Scientists have figured out why some kids are terrible at math…


If your child struggles with math, it can be an uphill battle to get them to even attempt that challenging calculus homework or focus on improving their &&. Some kids just seem to ‘get’ math, and some don’t. And now scientists agree that this is true.

It turns out many children who struggle with math may have an undiagnosed condition called dyscalculia – a learning disorder similar to dyslexia, but affecting the student’s ability to learn arithmetic.

A study undertaken by Queens University in Northern Ireland found one in 20 children suffer from dyscalculia, but it is rarely diagnosed and treated, therefore many of those students will just go on thinking they’re bad at math for the rest of their lives.

Dr Kinga Morsanyi and her team from the School of Psychology analysed the performance of 2421 primary school students in math over several years. They say they expected the number of students with dyscalculia to be similar to the number of children with dyslexia, but, while 108 children had been diagnosed with dyslexia, only one had been diagnosed with dyscalculia.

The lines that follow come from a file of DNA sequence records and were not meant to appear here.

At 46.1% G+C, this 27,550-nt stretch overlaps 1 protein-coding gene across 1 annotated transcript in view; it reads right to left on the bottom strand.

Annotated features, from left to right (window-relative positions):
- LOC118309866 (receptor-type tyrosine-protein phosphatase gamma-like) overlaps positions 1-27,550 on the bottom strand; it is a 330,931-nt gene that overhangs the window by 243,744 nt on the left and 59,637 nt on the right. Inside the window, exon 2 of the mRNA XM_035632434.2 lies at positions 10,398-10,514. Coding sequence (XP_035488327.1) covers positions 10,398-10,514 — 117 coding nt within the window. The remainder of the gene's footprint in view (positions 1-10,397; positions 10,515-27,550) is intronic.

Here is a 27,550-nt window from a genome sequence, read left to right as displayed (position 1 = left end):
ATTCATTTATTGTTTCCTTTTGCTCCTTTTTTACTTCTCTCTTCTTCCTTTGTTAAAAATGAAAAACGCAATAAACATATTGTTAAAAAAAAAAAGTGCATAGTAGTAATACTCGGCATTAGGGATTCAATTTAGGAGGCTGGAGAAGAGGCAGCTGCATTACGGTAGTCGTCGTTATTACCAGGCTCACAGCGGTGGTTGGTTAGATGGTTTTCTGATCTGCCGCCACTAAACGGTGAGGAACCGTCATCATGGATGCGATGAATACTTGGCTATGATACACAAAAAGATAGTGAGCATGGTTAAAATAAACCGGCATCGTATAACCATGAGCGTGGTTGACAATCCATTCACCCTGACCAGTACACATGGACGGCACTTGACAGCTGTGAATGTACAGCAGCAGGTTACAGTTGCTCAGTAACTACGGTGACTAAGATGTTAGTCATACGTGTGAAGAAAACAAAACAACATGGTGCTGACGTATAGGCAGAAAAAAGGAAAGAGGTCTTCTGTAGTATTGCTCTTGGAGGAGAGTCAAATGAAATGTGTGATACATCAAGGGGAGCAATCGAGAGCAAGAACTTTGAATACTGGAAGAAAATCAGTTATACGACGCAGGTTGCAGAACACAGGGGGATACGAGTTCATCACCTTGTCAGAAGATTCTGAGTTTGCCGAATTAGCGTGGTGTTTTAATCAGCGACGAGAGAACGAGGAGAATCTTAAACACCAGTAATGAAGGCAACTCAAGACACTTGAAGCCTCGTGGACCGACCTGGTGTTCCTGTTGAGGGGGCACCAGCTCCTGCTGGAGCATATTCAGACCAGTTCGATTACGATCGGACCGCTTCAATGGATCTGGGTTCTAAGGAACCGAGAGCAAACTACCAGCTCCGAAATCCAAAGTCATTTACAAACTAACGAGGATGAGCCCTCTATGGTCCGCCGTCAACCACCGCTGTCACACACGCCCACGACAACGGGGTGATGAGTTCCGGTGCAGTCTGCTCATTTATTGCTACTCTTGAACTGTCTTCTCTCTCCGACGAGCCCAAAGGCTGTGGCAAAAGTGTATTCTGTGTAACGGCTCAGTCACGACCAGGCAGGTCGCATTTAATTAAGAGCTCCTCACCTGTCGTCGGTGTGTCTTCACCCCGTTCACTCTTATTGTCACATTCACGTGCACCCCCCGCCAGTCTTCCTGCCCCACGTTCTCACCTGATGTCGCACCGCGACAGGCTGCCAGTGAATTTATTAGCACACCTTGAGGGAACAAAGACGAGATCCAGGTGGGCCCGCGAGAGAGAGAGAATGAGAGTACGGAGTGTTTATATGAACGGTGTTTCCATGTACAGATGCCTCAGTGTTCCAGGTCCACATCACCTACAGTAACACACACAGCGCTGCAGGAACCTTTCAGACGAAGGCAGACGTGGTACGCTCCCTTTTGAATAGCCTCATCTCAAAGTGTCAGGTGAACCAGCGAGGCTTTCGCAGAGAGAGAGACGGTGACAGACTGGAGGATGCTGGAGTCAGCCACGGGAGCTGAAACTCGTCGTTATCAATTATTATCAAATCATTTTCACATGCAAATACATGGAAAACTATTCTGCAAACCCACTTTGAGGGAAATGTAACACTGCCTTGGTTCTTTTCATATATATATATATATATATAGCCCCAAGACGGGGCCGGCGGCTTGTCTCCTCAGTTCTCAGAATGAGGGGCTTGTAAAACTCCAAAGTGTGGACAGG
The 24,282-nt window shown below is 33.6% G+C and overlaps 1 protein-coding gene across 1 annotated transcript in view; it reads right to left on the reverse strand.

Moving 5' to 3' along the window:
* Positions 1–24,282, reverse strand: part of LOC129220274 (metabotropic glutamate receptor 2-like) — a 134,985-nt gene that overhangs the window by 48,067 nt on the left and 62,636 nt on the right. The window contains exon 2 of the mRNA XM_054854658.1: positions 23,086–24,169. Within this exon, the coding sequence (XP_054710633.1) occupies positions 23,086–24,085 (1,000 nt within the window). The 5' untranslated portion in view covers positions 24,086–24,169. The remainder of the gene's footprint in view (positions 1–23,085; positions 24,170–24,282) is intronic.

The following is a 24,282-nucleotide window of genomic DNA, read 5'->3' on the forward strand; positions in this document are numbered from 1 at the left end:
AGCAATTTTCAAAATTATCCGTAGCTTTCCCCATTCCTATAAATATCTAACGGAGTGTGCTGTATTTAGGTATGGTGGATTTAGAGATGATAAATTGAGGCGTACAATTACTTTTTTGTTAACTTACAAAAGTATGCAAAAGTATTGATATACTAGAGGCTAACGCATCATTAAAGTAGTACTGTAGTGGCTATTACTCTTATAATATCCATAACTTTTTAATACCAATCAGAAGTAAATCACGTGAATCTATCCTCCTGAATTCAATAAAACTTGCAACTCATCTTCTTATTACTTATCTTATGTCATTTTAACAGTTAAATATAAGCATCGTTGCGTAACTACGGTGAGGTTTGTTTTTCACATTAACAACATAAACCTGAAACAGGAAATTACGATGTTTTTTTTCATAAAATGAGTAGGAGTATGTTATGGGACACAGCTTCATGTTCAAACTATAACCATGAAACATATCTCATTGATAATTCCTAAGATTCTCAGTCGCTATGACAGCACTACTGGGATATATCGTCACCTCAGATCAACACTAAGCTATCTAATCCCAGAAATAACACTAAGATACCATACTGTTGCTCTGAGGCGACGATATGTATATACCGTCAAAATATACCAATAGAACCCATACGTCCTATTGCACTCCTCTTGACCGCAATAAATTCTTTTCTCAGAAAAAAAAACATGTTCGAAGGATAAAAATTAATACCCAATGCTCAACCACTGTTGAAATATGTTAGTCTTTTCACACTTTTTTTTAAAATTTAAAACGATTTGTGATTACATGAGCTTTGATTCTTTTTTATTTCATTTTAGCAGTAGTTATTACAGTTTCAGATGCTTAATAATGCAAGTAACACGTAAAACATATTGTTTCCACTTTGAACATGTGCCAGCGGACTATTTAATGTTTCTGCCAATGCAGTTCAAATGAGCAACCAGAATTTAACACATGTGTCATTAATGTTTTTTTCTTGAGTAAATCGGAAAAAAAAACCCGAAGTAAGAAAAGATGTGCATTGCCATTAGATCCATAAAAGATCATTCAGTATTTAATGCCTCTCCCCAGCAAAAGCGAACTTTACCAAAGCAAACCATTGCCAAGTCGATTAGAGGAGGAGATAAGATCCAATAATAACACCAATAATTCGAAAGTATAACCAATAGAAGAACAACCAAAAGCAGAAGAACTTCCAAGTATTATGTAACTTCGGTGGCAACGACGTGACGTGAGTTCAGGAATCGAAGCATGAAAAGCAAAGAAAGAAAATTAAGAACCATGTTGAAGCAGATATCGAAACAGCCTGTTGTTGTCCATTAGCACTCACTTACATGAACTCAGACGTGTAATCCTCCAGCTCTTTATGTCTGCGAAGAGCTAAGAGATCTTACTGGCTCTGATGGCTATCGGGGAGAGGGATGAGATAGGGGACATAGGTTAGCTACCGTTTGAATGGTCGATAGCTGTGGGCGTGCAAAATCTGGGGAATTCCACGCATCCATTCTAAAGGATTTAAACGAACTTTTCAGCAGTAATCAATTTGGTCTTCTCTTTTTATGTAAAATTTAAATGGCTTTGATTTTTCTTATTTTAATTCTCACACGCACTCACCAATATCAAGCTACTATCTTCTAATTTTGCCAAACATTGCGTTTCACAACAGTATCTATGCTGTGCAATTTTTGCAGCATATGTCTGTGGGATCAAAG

After the study was completed, however, the researchers found that 112 children were likely to have dyscalculia.

Dr Morsanyi said, “In society, there is sadly a widespread notion that you need a special talent to be good at maths, and that struggling with maths is normal for some people, but this is not the case and it’s not something we would accept if a pupil was unable to read.

“Within the sample of children with dyscalculia, 80 per cent of the children have other developmental conditions, such as dyslexia or speech and language difficulties.

“As current practice is to assign one diagnostic label to each child, this could partially explain why mathematics difficulties are so often ignored.

“Based on our results, it seems likely that children with persistent, serious difficulties with mathematics, unlike children with dyslexia, do not receive specialist support.

Children with dyslexia are over 100 times more likely to be diagnosed and receive support than children with dyscalculia.

As with other learning difficulties, early intervention offers children with dyscalculia the best possible chance at effective treatment and recovery. If you suspect your child has dyscalulia, speak to your GP about obtaining a diagnosis.



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